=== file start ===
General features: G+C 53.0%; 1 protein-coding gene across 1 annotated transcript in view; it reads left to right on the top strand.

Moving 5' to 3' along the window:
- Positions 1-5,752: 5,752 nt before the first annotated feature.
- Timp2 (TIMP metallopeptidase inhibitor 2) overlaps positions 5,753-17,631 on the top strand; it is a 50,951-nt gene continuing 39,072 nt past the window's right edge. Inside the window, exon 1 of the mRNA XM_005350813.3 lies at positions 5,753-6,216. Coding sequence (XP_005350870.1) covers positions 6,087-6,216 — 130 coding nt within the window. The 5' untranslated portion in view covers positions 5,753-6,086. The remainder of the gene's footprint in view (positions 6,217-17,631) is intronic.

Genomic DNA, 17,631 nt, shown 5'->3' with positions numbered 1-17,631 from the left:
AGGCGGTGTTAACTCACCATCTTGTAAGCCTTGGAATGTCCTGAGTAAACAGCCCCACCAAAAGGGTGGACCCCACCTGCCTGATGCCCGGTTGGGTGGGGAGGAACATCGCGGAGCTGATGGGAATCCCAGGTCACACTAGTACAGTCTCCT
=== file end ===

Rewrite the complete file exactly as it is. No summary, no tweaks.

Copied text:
General features: G+C 53.0%; 1 protein-coding gene across 1 annotated transcript in view; it reads left to right on the top strand.

Moving 5' to 3' along the window:
- Positions 1-5,752: 5,752 nt before the first annotated feature.
- Timp2 (TIMP metallopeptidase inhibitor 2) overlaps positions 5,753-17,631 on the top strand; it is a 50,951-nt gene continuing 39,072 nt past the window's right edge. Inside the window, exon 1 of the mRNA XM_005350813.3 lies at positions 5,753-6,216. Coding sequence (XP_005350870.1) covers positions 6,087-6,216 — 130 coding nt within the window. The 5' untranslated portion in view covers positions 5,753-6,086. The remainder of the gene's footprint in view (positions 6,217-17,631) is intronic.

Genomic DNA, 17,631 nt, shown 5'->3' with positions numbered 1-17,631 from the left:
AGGCGGTGTTAACTCACCATCTTGTAAGCCTTGGAATGTCCTGAGTAAACAGCCCCACCAAAAGGGTGGACCCCACCTGCCTGATGCCCGGTTGGGTGGGGAGGAACATCGCGGAGCTGATGGGAATCCCAGGTCACACTAGTACAGTCTCCT